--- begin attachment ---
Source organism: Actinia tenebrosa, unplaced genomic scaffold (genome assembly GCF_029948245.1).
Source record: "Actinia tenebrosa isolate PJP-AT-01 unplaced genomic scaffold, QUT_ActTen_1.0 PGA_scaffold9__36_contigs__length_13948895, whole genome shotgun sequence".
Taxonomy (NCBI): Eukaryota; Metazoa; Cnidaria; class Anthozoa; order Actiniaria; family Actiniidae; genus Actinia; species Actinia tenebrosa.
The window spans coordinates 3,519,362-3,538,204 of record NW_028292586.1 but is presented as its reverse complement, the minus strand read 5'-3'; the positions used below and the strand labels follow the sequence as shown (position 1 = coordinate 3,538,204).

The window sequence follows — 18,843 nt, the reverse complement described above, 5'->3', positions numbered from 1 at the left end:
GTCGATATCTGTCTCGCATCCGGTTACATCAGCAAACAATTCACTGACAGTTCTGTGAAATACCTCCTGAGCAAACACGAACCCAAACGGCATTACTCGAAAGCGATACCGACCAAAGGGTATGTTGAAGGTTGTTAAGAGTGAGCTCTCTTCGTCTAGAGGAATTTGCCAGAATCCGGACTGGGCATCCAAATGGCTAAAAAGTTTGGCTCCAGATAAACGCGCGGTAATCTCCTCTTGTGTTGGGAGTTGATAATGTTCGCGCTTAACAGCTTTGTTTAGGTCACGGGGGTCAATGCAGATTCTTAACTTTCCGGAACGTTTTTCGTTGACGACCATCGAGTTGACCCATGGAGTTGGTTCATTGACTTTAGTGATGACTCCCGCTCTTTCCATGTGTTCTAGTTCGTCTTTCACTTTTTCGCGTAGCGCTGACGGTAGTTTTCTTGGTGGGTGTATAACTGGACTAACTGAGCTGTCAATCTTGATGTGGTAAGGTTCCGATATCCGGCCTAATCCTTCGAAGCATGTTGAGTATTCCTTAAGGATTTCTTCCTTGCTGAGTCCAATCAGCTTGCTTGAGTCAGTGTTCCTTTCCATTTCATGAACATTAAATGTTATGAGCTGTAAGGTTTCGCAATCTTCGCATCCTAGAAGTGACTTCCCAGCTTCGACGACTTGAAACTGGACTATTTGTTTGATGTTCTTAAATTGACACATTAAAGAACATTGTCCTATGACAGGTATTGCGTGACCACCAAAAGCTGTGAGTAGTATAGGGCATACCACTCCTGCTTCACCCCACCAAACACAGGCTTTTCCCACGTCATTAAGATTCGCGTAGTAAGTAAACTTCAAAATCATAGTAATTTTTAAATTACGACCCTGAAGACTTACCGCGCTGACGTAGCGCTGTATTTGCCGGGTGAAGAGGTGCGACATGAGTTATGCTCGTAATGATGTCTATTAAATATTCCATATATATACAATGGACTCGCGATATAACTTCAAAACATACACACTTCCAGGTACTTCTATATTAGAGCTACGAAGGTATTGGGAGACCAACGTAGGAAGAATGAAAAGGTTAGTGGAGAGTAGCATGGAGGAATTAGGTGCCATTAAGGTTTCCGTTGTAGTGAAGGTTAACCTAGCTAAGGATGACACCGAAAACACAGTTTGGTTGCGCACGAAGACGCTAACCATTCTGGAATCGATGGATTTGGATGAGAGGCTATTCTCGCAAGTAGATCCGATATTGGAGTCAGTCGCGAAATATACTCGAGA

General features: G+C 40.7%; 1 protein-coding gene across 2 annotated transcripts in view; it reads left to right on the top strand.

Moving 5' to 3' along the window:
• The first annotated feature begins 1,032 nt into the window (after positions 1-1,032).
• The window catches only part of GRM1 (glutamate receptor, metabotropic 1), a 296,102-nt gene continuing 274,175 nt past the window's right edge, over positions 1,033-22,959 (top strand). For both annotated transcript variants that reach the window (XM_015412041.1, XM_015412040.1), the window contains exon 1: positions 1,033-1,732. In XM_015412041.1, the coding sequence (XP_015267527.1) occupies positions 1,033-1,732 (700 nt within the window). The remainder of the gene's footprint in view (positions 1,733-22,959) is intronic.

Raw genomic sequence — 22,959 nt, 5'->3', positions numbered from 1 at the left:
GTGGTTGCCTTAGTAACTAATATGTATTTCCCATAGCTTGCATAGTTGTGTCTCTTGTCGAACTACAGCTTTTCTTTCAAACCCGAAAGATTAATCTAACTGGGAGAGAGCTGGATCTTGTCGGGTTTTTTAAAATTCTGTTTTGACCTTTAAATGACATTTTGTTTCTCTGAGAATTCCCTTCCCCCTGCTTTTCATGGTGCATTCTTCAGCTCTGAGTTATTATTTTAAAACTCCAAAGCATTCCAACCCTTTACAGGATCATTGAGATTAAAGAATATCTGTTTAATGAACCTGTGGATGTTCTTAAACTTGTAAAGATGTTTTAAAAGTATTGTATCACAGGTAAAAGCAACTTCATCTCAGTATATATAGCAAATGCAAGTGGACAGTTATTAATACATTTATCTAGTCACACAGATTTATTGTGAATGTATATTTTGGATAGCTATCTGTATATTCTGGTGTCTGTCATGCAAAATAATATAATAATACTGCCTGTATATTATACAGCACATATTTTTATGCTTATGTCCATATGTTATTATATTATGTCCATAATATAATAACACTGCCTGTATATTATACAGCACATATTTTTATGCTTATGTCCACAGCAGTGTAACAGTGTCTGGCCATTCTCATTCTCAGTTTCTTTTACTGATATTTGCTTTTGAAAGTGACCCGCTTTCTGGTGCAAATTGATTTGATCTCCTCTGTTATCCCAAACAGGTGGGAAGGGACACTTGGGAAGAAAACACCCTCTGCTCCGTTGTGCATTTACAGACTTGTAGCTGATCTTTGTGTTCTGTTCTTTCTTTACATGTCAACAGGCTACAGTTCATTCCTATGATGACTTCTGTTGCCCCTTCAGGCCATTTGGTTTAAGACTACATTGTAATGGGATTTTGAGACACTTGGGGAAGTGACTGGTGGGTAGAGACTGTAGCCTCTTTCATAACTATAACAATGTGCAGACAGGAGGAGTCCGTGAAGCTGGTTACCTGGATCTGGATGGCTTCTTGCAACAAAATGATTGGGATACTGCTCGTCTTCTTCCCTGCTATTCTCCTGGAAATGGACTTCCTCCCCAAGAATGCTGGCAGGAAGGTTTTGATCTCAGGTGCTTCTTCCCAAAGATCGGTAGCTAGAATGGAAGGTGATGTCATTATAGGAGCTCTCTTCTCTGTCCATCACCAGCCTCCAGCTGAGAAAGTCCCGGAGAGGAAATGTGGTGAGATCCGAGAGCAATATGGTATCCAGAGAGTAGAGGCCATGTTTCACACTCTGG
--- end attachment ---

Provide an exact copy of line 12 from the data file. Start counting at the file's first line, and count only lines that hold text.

GTGGTTGCCTTAGTAACTAATATGTATTTCCCATAGCTTGCATAGTTGTGTCTCTTGTCGAACTACAGCTTTTCTTTCAAACCCGAAAGATTAATCTAACTGGGAGAGAGCTGGATCTTGTCGGGTTTTTTAAAATTCTGTTTTGACCTTTAAATGACATTTTGTTTCTCTGAGAATTCCCTTCCCCCTGCTTTTCATGGTGCATTCTTCAGCTCTGAGTTATTATTTTAAAACTCCAAAGCATTCCAACCCTTTACAGGATCATTGAGATTAAAGAATATCTGTTTAATGAACCTGTGGATGTTCTTAAACTTGTAAAGATGTTTTAAAAGTATTGTATCACAGGTAAAAGCAACTTCATCTCAGTATATATAGCAAATGCAAGTGGACAGTTATTAATACATTTATCTAGTCACACAGATTTATTGTGAATGTATATTTTGGATAGCTATCTGTATATTCTGGTGTCTGTCATGCAAAATAATATAATAATACTGCCTGTATATTATACAGCACATATTTTTATGCTTATGTCCATATGTTATTATATTATGTCCATAATATAATAACACTGCCTGTATATTATACAGCACATATTTTTATGCTTATGTCCACAGCAGTGTAACAGTGTCTGGCCATTCTCATTCTCAGTTTCTTTTACTGATATTTGCTTTTGAAAGTGACCCGCTTTCTGGTGCAAATTGATTTGATCTCCTCTGTTATCCCAAACAGGTGGGAAGGGACACTTGGGAAGAAAACACCCTCTGCTCCGTTGTGCATTTACAGACTTGTAGCTGATCTTTGTGTTCTGTTCTTTCTTTACATGTCAACAGGCTACAGTTCATTCCTATGATGACTTCTGTTGCCCCTTCAGGCCATTTGGTTTAAGACTACATTGTAATGGGATTTTGAGACACTTGGGGAAGTGACTGGTGGGTAGAGACTGTAGCCTCTTTCATAACTATAACAATGTGCAGACAGGAGGAGTCCGTGAAGCTGGTTACCTGGATCTGGATGGCTTCTTGCAACAAAATGATTGGGATACTGCTCGTCTTCTTCCCTGCTATTCTCCTGGAAATGGACTTCCTCCCCAAGAATGCTGGCAGGAAGGTTTTGATCTCAGGTGCTTCTTCCCAAAGATCGGTAGCTAGAATGGAAGGTGATGTCATTATAGGAGCTCTCTTCTCTGTCCATCACCAGCCTCCAGCTGAGAAAGTCCCGGAGAGGAAATGTGGTGAGATCCGAGAGCAATATGGTATCCAGAGAGTAGAGGCCATGTTTCACACTCTGG